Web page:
Recharging at the Root Glen

Yesterday was muggy and half-sunny, half-cloudy.  And all I wanted to do was just grab my cameras and drive somewhere, drive as far as I could and just photograph to my heart’s content.

So what’s to stop me from driving to Oneida County and taking pictures at my alma mater, Hamilton College?

Not much.  Let’s go.

Two hours later, I was in Clinton, New York, on my college campus.  Man, every time I look around this campus, they’ve built something new or torn down something else.  Jeez, they’re turning the Minor Theater – where I spent four years in the basement, spinning LP’s as on-air talent for WHCL – into dormitories?  And what the heck did they do to the back of the Emerson Literary Society, my old fraternity?  It now looks like an office administrative building.

Well, as long as they didn’t plow over the Root Glen, I should be okay.

First off – I wanted to take some pictures of the iconic Hamilton College Chapel, the frontispiece of campus life.  First, I took a few pictures of the Chapel tower with my telephoto lens, and then converted three pictures into an HDR capture.

Hamilton Chapel Tower
Hamilton Chapel Tower through Bristol Campus Center stone arch. Nikon Df camera, Nikkor 50-300 f/4.5 telephoto lens, three images combined in HDR capture. Photo by Chuck Miller.

Urgh.  There are times when HDR works well.  This is not one of those times, this picture is bordering on “clown vomit” territory.  Must try harder.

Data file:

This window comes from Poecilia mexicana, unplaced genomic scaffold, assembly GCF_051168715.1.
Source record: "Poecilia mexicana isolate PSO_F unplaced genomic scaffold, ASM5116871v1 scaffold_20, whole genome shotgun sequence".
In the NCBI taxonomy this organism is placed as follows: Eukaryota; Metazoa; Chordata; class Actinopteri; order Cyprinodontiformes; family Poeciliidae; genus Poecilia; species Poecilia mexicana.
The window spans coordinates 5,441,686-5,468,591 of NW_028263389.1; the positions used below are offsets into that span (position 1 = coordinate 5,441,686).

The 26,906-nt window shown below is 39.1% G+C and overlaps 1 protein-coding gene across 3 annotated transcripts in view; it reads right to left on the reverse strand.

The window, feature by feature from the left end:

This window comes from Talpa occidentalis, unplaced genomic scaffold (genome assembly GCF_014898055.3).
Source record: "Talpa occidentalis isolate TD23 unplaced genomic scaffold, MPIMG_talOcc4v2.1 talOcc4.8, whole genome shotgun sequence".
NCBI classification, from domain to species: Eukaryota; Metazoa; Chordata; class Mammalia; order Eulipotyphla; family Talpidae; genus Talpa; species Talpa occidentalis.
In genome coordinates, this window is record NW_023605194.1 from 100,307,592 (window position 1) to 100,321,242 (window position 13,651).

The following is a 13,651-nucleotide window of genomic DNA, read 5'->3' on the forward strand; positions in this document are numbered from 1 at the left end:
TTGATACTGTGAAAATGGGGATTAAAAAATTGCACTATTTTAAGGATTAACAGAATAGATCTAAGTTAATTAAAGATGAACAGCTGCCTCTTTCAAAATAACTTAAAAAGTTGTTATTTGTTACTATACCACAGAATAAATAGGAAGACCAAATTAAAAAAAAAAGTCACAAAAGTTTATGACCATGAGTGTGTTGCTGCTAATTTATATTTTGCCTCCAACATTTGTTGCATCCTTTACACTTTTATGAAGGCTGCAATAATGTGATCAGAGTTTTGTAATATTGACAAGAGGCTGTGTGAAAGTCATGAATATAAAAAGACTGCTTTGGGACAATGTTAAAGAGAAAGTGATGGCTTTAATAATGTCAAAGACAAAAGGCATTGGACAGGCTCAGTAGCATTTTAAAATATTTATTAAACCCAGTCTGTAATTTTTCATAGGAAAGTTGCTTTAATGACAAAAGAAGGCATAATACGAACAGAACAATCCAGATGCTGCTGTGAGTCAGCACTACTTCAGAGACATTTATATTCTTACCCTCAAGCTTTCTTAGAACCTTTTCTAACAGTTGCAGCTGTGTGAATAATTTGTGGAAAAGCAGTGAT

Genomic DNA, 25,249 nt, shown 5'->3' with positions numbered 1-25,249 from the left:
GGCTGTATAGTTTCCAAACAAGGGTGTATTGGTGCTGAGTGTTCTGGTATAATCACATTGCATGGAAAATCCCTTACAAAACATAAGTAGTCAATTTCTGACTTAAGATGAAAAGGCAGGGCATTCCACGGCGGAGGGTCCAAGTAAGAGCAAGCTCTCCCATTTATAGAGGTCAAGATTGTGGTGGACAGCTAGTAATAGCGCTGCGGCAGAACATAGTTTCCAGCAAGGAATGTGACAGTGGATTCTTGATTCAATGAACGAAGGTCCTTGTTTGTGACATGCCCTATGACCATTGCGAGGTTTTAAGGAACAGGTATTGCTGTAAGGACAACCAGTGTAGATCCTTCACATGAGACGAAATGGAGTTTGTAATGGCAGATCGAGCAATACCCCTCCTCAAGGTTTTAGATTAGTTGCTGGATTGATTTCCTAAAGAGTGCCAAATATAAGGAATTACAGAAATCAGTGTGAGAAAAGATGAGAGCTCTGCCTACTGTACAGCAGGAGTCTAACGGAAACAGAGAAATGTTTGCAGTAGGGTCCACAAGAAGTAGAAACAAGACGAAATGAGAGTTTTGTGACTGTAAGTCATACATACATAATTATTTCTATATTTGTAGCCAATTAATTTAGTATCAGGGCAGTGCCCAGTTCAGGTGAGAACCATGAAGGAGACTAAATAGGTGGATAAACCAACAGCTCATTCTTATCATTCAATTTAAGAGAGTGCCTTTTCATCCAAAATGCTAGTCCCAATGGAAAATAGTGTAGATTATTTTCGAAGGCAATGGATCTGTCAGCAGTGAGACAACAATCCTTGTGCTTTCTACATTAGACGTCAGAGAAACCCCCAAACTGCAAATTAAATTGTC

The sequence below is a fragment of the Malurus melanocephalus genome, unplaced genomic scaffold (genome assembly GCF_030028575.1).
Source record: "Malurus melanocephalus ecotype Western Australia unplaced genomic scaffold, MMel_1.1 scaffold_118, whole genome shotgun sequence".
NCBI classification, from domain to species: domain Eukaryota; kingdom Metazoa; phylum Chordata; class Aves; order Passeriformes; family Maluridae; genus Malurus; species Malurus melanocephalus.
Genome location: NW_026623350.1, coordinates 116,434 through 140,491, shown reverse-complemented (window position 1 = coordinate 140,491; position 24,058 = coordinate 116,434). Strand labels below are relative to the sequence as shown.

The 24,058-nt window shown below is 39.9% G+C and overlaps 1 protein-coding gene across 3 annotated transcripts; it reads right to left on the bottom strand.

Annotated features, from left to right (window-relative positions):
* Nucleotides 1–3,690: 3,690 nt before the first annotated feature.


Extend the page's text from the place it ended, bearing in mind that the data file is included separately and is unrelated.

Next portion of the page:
I disconnected the telephoto lens and went with the Df‘s kit lens, a 50mm f/1.8G.  With that, I walked in front of the Bristol Campus Center, all the way up to Campus Road, and took this picture alongside the statue of Alexander Hamilton, whose initial loans founded the college back in the early 1800’s.  That’s right… 200 years ago, my college sold its naming rights.  Ha.

Hamilton College Chapel
Hamilton College Chapel. Nikon Df camera, Nikkor 50mm f/1.8G lens, three images combined in HDR capture. Photo by Chuck Miller.

Okay, enough of the HDR shots. Let’s do this right.  Straight on shots.

I like the idea of the tree leaves framing the Chapel tower, and come fall when the foliage changes, that will look super-impressive.  Just sayin’ is all…

So here’s a shot of the Chapel as one distinct image.

Hamilton College Chapel, Clinton, N.Y.
Hamilton College Chapel. Nikon Df camera, Nikkor 50mm f/1.8G lens. Photo by Chuck Miller.

Yeah. Looks much better without the clown vomit HDR.

Um… Mr. Hamilton, sir, you’re getting lost in the trees.  Could you please move over to my left a smidge?

Hamilton College Chapel, Clinton, N.Y.
Hamilton College Chapel. Nikon Df camera, Nikkor 50mm f/1.8G lens. Photo by Chuck Miller.

Thank you.

As I took photo after photo of this scene, two Hamilton College physical plant employees walked over to my location.  “Getting good photos?”

“Yes I am,” I replied.

“How many more photos you gonna take?”

“Why?”